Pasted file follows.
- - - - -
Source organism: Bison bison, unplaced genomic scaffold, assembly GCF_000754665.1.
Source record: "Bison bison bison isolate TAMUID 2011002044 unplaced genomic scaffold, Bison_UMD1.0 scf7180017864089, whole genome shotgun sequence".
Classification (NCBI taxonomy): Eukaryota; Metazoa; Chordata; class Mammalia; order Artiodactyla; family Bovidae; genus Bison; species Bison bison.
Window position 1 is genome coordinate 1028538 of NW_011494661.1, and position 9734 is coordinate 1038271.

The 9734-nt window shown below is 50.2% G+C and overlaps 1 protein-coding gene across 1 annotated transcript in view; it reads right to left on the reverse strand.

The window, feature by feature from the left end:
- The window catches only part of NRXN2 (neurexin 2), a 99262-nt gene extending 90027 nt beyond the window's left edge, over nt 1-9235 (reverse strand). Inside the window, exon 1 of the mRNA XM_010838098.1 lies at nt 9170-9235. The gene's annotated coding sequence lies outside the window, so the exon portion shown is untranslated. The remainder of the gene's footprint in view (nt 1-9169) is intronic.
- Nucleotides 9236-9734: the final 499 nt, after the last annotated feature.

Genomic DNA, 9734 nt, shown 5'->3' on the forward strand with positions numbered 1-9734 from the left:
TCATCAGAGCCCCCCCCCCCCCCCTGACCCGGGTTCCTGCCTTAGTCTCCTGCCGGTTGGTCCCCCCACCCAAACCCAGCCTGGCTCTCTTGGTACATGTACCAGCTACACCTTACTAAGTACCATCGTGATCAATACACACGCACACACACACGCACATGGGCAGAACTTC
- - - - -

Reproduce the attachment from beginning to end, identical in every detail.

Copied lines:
Source organism: Bison bison, unplaced genomic scaffold, assembly GCF_000754665.1.
Source record: "Bison bison bison isolate TAMUID 2011002044 unplaced genomic scaffold, Bison_UMD1.0 scf7180017864089, whole genome shotgun sequence".
Classification (NCBI taxonomy): Eukaryota; Metazoa; Chordata; class Mammalia; order Artiodactyla; family Bovidae; genus Bison; species Bison bison.
Window position 1 is genome coordinate 1028538 of NW_011494661.1, and position 9734 is coordinate 1038271.

The 9734-nt window shown below is 50.2% G+C and overlaps 1 protein-coding gene across 1 annotated transcript in view; it reads right to left on the reverse strand.

The window, feature by feature from the left end:
- The window catches only part of NRXN2 (neurexin 2), a 99262-nt gene extending 90027 nt beyond the window's left edge, over nt 1-9235 (reverse strand). Inside the window, exon 1 of the mRNA XM_010838098.1 lies at nt 9170-9235. The gene's annotated coding sequence lies outside the window, so the exon portion shown is untranslated. The remainder of the gene's footprint in view (nt 1-9169) is intronic.
- Nucleotides 9236-9734: the final 499 nt, after the last annotated feature.

Genomic DNA, 9734 nt, shown 5'->3' on the forward strand with positions numbered 1-9734 from the left:
TCATCAGAGCCCCCCCCCCCCCCCTGACCCGGGTTCCTGCCTTAGTCTCCTGCCGGTTGGTCCCCCCACCCAAACCCAGCCTGGCTCTCTTGGTACATGTACCAGCTACACCTTACTAAGTACCATCGTGATCAATACACACGCACACACACACGCACATGGGCAGAACTTC